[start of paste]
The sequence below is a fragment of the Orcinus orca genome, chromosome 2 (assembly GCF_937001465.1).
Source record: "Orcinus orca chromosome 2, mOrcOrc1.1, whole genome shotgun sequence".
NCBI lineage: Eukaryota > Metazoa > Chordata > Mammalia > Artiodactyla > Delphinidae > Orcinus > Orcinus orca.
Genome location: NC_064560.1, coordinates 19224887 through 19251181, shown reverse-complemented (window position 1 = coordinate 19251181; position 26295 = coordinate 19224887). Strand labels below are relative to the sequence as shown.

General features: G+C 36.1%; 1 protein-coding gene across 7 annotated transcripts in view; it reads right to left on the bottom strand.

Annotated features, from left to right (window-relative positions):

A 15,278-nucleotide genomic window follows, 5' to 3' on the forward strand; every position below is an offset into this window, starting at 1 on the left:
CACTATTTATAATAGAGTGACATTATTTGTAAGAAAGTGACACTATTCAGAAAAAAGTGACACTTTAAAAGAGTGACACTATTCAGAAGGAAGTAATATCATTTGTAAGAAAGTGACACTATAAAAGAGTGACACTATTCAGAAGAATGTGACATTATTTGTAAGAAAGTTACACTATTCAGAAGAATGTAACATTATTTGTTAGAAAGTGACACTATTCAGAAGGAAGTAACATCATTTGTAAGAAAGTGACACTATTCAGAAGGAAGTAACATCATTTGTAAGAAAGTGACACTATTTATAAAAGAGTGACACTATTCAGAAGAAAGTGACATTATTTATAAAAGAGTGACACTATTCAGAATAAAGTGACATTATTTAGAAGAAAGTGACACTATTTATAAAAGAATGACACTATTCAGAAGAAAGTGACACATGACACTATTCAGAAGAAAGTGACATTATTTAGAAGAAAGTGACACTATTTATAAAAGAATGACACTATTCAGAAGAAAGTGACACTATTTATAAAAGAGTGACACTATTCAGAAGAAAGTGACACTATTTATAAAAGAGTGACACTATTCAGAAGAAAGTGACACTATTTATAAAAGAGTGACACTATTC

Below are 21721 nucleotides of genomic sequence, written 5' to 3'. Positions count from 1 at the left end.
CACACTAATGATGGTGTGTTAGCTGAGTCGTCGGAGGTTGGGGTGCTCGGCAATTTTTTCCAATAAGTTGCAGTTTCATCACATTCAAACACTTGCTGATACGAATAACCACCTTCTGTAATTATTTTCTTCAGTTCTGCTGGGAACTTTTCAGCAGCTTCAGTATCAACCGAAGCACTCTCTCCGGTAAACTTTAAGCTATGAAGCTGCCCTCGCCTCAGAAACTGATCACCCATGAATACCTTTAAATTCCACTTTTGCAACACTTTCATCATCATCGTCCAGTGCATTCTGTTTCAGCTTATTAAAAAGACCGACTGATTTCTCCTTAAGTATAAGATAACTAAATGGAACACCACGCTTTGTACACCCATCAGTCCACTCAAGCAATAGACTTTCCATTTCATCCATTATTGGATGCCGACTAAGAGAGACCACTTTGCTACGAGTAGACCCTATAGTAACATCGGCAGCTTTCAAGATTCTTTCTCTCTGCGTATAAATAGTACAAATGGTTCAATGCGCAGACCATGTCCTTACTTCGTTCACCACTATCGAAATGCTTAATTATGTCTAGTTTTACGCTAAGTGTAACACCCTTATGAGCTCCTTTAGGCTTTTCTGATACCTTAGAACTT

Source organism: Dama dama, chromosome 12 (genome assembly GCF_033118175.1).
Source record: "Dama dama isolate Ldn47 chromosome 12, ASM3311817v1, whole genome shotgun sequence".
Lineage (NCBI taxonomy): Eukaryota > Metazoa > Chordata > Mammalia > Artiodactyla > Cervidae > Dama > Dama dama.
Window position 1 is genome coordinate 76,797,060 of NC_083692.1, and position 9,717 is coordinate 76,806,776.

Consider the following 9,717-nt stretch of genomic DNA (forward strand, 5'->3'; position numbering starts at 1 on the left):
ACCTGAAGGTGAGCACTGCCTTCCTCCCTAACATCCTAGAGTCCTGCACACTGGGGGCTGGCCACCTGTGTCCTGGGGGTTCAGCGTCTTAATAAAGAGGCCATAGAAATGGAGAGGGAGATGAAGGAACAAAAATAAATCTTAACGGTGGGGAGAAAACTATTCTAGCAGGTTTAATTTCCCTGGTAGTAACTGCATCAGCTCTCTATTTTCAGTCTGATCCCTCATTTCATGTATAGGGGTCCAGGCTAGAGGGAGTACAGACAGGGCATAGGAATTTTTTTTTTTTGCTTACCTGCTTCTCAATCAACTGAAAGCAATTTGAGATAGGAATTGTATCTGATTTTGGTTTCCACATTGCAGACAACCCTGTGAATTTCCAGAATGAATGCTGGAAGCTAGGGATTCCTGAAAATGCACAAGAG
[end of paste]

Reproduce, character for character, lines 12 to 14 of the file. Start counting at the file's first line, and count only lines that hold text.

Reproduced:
Source record: "Dama dama isolate Ldn47 chromosome 12, ASM3311817v1, whole genome shotgun sequence".
Lineage (NCBI taxonomy): Eukaryota > Metazoa > Chordata > Mammalia > Artiodactyla > Cervidae > Dama > Dama dama.
Window position 1 is genome coordinate 76,797,060 of NC_083692.1, and position 9,717 is coordinate 76,806,776.